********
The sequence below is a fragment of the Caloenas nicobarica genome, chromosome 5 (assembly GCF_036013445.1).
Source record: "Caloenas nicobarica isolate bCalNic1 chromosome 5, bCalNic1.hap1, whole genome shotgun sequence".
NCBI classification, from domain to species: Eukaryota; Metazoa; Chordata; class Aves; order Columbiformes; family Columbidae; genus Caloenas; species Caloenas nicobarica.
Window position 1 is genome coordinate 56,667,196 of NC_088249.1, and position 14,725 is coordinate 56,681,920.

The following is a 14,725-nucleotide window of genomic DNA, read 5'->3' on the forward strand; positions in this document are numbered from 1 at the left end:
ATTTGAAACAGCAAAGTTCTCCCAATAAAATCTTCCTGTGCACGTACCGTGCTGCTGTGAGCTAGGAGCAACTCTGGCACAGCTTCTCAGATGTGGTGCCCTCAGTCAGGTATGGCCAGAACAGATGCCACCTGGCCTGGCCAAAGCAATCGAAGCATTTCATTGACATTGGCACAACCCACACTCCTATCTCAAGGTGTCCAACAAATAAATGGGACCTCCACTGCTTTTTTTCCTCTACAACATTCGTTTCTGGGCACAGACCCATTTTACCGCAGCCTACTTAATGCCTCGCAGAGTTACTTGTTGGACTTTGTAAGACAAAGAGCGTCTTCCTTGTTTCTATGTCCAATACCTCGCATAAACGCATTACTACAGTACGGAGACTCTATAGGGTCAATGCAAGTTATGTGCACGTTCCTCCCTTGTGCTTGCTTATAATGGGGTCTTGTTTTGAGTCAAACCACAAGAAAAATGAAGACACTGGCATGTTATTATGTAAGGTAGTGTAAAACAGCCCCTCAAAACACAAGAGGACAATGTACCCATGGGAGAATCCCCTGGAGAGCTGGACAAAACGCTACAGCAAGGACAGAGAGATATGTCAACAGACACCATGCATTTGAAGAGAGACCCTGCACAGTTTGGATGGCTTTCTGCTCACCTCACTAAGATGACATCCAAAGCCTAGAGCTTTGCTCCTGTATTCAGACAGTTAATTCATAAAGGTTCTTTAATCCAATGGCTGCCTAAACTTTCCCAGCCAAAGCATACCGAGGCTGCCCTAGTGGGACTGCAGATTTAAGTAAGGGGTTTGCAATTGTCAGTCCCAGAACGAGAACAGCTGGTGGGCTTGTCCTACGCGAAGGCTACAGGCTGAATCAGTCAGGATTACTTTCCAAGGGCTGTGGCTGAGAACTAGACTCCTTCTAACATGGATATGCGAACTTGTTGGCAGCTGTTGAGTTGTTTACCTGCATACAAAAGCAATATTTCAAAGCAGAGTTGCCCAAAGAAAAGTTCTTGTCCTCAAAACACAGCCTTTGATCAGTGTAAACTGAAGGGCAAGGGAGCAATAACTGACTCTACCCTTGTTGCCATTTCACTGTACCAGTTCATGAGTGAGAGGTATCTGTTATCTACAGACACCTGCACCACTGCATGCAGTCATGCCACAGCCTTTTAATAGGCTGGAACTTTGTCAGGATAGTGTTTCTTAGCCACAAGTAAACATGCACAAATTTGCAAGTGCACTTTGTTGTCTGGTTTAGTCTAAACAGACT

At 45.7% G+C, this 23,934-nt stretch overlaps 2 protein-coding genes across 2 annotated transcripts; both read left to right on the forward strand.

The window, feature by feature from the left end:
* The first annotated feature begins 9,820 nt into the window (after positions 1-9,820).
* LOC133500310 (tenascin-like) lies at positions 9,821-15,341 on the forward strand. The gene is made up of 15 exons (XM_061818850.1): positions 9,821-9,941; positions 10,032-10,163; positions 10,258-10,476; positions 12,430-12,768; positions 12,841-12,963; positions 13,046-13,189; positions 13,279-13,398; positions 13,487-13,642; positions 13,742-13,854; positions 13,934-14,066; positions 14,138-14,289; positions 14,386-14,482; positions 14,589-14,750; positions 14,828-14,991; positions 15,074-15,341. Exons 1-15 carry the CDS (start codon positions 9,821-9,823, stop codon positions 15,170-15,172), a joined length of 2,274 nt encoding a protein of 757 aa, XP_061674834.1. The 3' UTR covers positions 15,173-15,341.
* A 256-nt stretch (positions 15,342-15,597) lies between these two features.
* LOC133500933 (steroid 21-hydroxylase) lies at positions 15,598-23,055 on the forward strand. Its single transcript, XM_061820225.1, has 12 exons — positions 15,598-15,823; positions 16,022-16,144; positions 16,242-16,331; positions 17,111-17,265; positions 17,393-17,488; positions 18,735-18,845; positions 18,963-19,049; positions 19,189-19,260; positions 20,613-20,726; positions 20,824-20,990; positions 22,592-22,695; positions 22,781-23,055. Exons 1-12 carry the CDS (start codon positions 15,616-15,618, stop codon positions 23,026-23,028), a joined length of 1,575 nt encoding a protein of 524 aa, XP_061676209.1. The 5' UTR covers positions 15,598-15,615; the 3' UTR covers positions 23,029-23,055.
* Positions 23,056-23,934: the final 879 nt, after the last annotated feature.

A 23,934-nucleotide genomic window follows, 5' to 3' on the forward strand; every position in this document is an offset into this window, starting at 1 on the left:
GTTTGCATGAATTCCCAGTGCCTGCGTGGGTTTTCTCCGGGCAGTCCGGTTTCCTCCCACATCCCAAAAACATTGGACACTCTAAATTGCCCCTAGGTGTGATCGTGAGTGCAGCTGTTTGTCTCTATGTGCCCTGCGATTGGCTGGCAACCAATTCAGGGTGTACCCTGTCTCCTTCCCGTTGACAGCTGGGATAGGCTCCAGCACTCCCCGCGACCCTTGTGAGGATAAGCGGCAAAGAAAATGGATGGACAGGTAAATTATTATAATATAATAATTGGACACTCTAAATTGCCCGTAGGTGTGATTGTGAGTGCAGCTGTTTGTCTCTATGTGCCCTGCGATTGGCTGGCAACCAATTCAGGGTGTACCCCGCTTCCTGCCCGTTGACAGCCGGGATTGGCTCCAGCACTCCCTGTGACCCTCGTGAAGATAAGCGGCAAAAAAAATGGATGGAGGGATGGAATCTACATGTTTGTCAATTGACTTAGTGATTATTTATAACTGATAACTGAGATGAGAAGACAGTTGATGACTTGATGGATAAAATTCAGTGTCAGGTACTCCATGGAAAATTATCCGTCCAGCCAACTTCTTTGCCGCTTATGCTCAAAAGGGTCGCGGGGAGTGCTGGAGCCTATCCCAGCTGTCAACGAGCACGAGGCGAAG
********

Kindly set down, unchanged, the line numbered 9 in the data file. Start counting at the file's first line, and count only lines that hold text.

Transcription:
* The first annotated feature begins 9,820 nt into the window (after positions 1-9,820).